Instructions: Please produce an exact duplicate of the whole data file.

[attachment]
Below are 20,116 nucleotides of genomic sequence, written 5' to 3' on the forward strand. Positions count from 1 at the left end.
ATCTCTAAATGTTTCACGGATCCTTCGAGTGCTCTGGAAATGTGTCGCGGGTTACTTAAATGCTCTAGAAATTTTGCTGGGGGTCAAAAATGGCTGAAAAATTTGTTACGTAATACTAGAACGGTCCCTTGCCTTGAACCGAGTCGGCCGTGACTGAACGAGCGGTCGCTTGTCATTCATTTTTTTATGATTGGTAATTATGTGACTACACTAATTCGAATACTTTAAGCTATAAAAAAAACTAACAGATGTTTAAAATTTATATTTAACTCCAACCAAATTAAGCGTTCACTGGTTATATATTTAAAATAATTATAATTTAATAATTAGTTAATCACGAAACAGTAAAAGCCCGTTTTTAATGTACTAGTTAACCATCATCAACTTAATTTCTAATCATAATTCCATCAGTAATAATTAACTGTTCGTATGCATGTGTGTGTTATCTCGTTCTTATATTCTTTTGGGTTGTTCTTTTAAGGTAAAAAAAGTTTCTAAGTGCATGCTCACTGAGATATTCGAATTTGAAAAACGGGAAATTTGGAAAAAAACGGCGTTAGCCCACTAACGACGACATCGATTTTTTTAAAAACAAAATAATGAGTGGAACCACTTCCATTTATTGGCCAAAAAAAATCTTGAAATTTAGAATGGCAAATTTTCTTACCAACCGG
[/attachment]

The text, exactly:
Below are 20,116 nucleotides of genomic sequence, written 5' to 3' on the forward strand. Positions count from 1 at the left end.
ATCTCTAAATGTTTCACGGATCCTTCGAGTGCTCTGGAAATGTGTCGCGGGTTACTTAAATGCTCTAGAAATTTTGCTGGGGGTCAAAAATGGCTGAAAAATTTGTTACGTAATACTAGAACGGTCCCTTGCCTTGAACCGAGTCGGCCGTGACTGAACGAGCGGTCGCTTGTCATTCATTTTTTTATGATTGGTAATTATGTGACTACACTAATTCGAATACTTTAAGCTATAAAAAAAACTAACAGATGTTTAAAATTTATATTTAACTCCAACCAAATTAAGCGTTCACTGGTTATATATTTAAAATAATTATAATTTAATAATTAGTTAATCACGAAACAGTAAAAGCCCGTTTTTAATGTACTAGTTAACCATCATCAACTTAATTTCTAATCATAATTCCATCAGTAATAATTAACTGTTCGTATGCATGTGTGTGTTATCTCGTTCTTATATTCTTTTGGGTTGTTCTTTTAAGGTAAAAAAAGTTTCTAAGTGCATGCTCACTGAGATATTCGAATTTGAAAAACGGGAAATTTGGAAAAAAACGGCGTTAGCCCACTAACGACGACATCGATTTTTTTAAAAACAAAATAATGAGTGGAACCACTTCCATTTATTGGCCAAAAAAAATCTTGAAATTTAGAATGGCAAATTTTCTTACCAACCGG